Recognize a Phishing Mail
Phishing has been a
constant source of concern for Netizens. In India, due to the
weak security systems adopted by Banks, Phishing has become a most
convenient form of robbing innocent citizens of their money in
There is a reasonable
suspicion that many
employees (particularly the contract employees involved in
marketing) of Banks are involved in the Phishing racket and
facilitate phishing frauds.
One way by which Phishing is aided
and abetted is by opening accounts for Phishing mules ignoring
the KYC norms or trying to follow the KYC instructions in letter
but not in spirit.
Second method which is
suspected to be used by rogue Bank employees is to access the
passwords internally but still simply drop a phishing mail to
the target account. Then the fraudsters use the
acquired password with or without the customer answering the
Phishing mail. When the customer later
complains, he will be questioned..
"Have you received a
mail asking for password?"..
An honest customer has
to answer.. "Yes".
Immediately the Bank will
say... "You violated our condition on Internet Banking and
hence you alone are responsible".
This explains why may
Phishing incidents happen even when the customer does not answer
the Phishing mail.
Since a similar situation
may be simulated with the use of some Trojans, it is
impossible except in rare circumstances with forensic help to
prove the innocence of the customer. Banks take advantage of the
inability of the customer to defend himself to escape liability.
It is therefore essential
that Netizens should train themselves about Phishing and be able
to recognize a Phishing mail. This is ofcourse easier said than
done since fraudsters keep using different methods to hoodwink
Netizens and even experts some time fall prey to such e-mails.
While Phishers may use
multiple strategies to obtain the password, here is an example
of how Phishers may first try to acquire your e-mail password.
This may also be the first step to acquire the Banking password
since the Phisher may just go to the Bank website and ask for
change of password. The request may then be routed through the
e-mail with a link to the password change page. In mobile
Banking situations, the PIN may be mailed to the e-mail address.
Getting control of the e-mail is therefore getting half the key
to enter your Bank account.
The mail appears normal except that the "To"
field does not contain the name of the recipient. This is the
first check the recipient should run. Some times this field may
show "Undisclosed recipients". There are exceptional cases of
"Targeted Phishing" where the recipient's correct e-mail address
is displayed and one has to then look at other indicators.
The second and more reliable indiator is the
link to which you are invited to click. In the above mail the
link as shown in the e-mail is
Though the link appears genuine, if the mouse curser is moved to the http link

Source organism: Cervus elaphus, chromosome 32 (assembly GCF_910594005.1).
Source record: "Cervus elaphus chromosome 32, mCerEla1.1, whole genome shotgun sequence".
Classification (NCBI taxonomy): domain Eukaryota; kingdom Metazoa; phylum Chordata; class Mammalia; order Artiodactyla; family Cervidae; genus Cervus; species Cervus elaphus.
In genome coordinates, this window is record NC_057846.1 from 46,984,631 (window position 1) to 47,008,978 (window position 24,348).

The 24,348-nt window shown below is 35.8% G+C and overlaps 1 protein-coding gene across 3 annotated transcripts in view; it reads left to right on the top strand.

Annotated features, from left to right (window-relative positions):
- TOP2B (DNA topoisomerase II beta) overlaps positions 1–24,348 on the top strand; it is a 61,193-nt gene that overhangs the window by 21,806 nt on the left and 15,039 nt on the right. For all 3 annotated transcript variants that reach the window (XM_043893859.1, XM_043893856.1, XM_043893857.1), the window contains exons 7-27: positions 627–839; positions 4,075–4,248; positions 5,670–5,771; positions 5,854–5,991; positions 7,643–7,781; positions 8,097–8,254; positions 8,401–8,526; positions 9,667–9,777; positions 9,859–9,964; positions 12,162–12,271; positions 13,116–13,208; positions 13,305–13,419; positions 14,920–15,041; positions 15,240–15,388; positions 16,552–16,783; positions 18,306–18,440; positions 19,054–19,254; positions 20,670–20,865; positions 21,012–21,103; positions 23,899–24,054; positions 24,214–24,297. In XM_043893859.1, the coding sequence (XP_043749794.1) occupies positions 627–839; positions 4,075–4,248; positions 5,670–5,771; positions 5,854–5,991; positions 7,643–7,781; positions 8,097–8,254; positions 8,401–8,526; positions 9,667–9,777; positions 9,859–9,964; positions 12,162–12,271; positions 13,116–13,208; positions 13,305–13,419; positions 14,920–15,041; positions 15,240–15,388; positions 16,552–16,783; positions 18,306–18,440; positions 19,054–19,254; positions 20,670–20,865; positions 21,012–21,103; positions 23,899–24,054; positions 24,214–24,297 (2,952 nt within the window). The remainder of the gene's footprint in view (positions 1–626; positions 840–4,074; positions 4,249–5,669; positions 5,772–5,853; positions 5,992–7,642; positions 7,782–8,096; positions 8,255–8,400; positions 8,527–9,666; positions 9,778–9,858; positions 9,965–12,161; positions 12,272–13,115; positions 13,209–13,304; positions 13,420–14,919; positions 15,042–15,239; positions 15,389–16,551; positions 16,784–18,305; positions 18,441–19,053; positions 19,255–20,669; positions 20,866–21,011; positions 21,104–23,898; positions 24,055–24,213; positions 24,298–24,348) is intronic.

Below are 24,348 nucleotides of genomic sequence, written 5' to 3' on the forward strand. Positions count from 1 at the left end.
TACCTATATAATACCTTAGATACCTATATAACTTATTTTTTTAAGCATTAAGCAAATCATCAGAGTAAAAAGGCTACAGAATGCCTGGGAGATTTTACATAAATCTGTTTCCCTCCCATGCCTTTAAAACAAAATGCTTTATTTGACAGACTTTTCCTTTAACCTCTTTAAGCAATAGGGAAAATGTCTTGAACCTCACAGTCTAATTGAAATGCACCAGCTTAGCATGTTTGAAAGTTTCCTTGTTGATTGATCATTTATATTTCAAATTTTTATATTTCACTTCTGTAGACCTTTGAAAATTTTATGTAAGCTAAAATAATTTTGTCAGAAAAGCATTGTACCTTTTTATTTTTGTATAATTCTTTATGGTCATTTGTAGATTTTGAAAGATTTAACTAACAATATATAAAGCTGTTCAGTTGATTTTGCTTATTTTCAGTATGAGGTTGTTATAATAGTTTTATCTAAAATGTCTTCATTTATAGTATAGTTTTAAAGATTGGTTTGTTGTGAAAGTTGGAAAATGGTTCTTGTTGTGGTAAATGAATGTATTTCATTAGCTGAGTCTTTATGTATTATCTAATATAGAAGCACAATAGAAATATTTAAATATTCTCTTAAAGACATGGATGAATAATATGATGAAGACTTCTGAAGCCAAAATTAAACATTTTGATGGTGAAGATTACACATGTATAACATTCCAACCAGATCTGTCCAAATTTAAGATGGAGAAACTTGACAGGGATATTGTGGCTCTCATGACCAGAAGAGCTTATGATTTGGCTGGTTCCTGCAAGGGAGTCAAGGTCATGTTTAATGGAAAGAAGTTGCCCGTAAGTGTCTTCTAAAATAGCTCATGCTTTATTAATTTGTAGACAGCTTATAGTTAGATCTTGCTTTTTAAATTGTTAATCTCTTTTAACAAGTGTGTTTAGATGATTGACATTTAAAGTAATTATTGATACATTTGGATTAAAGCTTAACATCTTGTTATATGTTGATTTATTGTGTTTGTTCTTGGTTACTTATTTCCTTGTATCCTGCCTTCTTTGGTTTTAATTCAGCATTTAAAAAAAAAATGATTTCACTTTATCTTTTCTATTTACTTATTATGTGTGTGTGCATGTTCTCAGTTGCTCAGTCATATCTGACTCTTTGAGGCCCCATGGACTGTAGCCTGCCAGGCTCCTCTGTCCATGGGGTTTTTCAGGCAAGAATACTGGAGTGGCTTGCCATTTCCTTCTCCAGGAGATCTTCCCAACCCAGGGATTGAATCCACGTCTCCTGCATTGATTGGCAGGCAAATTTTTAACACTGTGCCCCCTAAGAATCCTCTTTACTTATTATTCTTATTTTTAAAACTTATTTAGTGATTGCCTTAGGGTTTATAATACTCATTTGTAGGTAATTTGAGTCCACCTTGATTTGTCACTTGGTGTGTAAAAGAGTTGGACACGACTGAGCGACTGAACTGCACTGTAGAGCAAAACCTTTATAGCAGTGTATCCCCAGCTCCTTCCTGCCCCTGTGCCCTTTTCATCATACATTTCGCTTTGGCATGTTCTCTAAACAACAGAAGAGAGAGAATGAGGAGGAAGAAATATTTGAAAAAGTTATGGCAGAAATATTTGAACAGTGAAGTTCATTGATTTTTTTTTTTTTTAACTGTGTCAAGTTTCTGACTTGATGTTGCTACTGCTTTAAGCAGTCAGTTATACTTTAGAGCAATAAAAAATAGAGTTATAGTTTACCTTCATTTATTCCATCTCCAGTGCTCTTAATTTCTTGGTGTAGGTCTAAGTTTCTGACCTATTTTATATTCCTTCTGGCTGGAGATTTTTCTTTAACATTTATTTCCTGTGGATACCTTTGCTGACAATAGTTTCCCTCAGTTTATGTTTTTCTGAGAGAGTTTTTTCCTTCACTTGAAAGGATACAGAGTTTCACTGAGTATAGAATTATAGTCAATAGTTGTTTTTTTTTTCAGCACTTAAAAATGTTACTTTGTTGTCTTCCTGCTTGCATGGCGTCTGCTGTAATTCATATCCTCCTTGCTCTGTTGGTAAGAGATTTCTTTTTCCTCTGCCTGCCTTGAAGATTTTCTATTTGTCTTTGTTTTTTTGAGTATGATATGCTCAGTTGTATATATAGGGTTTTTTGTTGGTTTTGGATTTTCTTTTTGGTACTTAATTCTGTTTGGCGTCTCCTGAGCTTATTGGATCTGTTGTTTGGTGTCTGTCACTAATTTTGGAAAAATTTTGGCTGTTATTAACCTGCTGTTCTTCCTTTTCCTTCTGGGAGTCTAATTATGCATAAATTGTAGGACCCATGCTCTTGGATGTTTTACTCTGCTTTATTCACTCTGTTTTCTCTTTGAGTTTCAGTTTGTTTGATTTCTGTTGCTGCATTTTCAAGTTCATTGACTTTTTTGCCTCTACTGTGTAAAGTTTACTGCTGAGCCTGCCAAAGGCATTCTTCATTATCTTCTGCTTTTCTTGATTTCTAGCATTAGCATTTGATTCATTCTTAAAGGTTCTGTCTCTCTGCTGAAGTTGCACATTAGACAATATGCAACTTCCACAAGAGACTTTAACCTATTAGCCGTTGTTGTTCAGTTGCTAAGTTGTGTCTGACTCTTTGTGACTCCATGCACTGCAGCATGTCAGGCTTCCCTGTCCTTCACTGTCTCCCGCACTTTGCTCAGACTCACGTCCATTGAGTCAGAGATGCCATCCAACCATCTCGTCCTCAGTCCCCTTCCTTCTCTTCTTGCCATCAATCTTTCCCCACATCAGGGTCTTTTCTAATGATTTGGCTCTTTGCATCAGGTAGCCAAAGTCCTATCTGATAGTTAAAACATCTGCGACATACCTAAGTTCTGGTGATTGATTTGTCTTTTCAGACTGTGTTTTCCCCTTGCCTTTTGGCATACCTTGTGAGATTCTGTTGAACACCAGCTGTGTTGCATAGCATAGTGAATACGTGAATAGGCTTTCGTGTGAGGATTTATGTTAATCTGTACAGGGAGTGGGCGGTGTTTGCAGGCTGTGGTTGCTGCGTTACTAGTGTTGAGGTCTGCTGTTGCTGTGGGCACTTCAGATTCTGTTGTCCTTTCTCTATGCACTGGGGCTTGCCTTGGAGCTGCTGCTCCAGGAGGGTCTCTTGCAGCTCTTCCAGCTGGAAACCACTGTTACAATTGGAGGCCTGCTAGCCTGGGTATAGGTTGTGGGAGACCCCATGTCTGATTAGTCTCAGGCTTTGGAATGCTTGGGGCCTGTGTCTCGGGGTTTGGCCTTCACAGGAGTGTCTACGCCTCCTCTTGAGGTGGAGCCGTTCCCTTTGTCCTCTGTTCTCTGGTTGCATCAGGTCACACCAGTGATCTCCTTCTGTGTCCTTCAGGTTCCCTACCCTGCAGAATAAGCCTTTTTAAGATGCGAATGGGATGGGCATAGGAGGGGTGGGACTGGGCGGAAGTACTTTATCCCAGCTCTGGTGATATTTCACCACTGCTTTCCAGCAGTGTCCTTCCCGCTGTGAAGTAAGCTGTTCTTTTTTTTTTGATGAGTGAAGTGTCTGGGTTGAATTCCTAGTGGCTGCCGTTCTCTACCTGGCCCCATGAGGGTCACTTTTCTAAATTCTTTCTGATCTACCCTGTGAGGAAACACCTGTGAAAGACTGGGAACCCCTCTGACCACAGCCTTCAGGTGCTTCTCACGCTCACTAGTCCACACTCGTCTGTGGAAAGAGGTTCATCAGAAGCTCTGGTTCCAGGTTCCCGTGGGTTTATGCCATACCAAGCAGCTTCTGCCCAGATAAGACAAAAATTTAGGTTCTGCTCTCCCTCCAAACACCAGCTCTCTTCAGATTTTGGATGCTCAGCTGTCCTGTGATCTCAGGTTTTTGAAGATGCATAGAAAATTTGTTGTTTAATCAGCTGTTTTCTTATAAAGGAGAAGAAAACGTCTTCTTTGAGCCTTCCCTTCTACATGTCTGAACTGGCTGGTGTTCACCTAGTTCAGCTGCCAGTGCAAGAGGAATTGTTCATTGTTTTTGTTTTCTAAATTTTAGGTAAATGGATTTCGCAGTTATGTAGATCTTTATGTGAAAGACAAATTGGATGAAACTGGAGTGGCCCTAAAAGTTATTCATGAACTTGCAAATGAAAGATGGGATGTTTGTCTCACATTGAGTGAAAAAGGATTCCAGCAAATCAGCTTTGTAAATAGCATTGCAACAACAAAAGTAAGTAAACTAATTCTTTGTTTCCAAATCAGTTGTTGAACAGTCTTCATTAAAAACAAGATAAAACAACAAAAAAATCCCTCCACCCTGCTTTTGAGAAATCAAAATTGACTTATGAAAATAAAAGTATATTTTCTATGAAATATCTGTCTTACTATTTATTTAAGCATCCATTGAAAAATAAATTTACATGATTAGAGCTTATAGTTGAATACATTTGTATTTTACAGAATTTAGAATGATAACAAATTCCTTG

provided in the mail, one would see in the bottom of the window
the real link to which you would be taken to.
The link available in the mail points to
Obviously one can see that this URL does not appear to have any
connection with Tata Indicom.
If we click on the link, the Netizen would
reach the following page which looks similar to the Tata Indicom
site except for the URL being different. (In some Phishing
cases, URL is also made to look similar to the real URL by
inserting an image)
One can see that this page has the user name
and password and if this is entered, then it will reach the
hands of the fraudsters.
Once the password is entered, and "continue"
button is pressed, the next screen will again show the same
looking page this time from the genuine site as shown below.
The user would naturally assume that there
was some error and re enter the information once again, go to
his genuine account panel and would never doubt that his
password has already been picked by deceit by the Phisher.
The next check is to check the header
information in the mail. The process of opening the header may
vary with the e-mail client one uses. In Google or Yahoo it may
be available under "Show Details" etc and the user has to find
out how to open the header.
The header information of the above e-mail
looked like this-
If you could read the meaning into the
header, one can recognize that the mail originated from an IP
This IP address is actually registered to a
Customer by name LeslieJosephDds, 268, Bush St, San Fransisco,
through the service provider ATT Internet services.
The domain name isarfloesser.de itself is
registered in the name of Franz Bernack with address Domberg 16,
85354, Freising, Germany.
In case Tata Indicom is aware of the
existence of this e-mail, it is duty bound to take reasonable
steps as an "Intermediary" to initiate action against the person
who pima facie appears to have sent the mail as well as the
domain name owner of the domain
This is being provided for the general
In my next article, I will also provide a
suggestion on what can the Netizen do in case he gets such an
Sept 29 2010